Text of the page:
What does summer 2016 have in store? The TWO summer forecast will be issued in late May but throughout April independent meteorologist Matthew Hugo, BSc, FRMetS, RMet will be giving us his view on what the current data is suggesting.
IMPORTANT: This may or may not correspond with the TWO view.
1) Latest seasonal models continue to produce rather contradictory data in terms of the likely pressure trends for the UK summer period, with still more in the way of higher pressure signaled now, especially during the early and middle part of the summer.
2) Within the last week or so changes in the SST (Sea Surface Temperature) anomaly pattern across the North Atlantic may now also support the possibility of higher pressure across the UK and N Europe in general.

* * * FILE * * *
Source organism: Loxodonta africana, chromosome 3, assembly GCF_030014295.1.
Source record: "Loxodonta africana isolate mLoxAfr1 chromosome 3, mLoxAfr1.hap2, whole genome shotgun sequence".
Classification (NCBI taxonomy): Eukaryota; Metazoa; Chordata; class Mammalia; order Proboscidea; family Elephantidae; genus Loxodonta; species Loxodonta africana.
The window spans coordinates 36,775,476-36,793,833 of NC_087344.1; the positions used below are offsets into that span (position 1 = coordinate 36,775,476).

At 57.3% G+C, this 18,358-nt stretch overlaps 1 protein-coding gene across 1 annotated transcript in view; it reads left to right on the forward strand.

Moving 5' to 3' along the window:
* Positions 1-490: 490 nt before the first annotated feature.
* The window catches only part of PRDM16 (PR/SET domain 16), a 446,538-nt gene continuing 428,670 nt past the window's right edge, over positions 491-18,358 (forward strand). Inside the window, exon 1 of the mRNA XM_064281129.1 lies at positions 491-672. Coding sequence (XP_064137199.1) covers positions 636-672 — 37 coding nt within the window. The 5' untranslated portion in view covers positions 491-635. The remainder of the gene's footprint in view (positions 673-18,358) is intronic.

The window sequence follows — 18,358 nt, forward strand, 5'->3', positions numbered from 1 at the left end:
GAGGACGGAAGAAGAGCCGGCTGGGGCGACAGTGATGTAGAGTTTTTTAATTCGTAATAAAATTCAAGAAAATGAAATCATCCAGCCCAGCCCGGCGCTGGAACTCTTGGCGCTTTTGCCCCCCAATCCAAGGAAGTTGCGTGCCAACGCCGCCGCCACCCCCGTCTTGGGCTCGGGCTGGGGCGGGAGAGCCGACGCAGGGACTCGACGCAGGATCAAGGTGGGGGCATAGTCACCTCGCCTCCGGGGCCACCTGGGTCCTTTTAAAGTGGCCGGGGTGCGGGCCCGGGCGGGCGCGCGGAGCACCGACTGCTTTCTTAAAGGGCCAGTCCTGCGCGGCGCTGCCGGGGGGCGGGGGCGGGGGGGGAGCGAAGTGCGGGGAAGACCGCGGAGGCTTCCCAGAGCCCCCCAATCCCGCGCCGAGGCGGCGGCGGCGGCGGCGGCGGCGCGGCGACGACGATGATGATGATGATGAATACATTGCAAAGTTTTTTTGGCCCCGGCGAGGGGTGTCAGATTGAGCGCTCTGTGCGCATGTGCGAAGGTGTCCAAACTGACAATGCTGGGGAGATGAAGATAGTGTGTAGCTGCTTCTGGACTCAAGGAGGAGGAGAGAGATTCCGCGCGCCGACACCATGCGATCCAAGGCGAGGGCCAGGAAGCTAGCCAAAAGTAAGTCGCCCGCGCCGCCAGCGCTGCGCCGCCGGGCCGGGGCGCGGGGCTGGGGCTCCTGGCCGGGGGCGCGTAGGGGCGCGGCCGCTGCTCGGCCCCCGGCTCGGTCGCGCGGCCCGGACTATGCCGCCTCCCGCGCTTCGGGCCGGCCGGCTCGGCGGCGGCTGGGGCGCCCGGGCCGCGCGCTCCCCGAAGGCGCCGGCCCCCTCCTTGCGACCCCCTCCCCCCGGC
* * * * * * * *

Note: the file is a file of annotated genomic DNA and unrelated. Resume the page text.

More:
3) Latest data suggests that whilst a rather active hurricane season is still likely, particularly compared with the last few years, the development and persistence of colder than average sea temperature anomalies off W Africa, within the region of tropical development, has lowered the overall risk of a more active season. As a result this reduces the risk of more unsettled conditions across the UK to an extent through late summer.
4) The updates and trends over the last 4 weeks have definitely shifted towards to a greater probability of a better summer across the UK than was expected at the end of March.